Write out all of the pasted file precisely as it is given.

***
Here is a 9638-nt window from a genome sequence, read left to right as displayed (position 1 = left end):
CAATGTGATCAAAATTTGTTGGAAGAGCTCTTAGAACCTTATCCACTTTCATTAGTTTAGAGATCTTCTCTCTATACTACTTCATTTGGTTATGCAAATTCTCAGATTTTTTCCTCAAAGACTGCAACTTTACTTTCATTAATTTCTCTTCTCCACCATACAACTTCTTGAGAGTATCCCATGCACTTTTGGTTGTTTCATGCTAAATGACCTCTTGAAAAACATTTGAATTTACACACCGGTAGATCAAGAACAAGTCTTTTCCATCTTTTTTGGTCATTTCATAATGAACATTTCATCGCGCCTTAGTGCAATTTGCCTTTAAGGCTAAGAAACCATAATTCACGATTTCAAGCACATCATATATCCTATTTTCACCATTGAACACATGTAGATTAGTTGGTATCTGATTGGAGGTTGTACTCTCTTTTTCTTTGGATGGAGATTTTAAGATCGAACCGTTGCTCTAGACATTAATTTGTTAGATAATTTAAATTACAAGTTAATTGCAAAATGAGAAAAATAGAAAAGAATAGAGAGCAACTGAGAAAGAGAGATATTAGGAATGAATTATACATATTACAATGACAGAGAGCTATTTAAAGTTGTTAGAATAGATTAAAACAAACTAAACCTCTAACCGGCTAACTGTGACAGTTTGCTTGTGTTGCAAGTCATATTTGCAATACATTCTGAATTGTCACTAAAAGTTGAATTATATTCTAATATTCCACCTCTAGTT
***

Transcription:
Here is a 9638-nt window from a genome sequence, read left to right as displayed (position 1 = left end):
CAATGTGATCAAAATTTGTTGGAAGAGCTCTTAGAACCTTATCCACTTTCATTAGTTTAGAGATCTTCTCTCTATACTACTTCATTTGGTTATGCAAATTCTCAGATTTTTTCCTCAAAGACTGCAACTTTACTTTCATTAATTTCTCTTCTCCACCATACAACTTCTTGAGAGTATCCCATGCACTTTTGGTTGTTTCATGCTAAATGACCTCTTGAAAAACATTTGAATTTACACACCGGTAGATCAAGAACAAGTCTTTTCCATCTTTTTTGGTCATTTCATAATGAACATTTCATCGCGCCTTAGTGCAATTTGCCTTTAAGGCTAAGAAACCATAATTCACGATTTCAAGCACATCATATATCCTATTTTCACCATTGAACACATGTAGATTAGTTGGTATCTGATTGGAGGTTGTACTCTCTTTTTCTTTGGATGGAGATTTTAAGATCGAACCGTTGCTCTAGACATTAATTTGTTAGATAATTTAAATTACAAGTTAATTGCAAAATGAGAAAAATAGAAAAGAATAGAGAGCAACTGAGAAAGAGAGATATTAGGAATGAATTATACATATTACAATGACAGAGAGCTATTTAAAGTTGTTAGAATAGATTAAAACAAACTAAACCTCTAACCGGCTAACTGTGACAGTTTGCTTGTGTTGCAAGTCATATTTGCAATACATTCTGAATTGTCACTAAAAGTTGAATTATATTCTAATATTCCACCTCTAGTT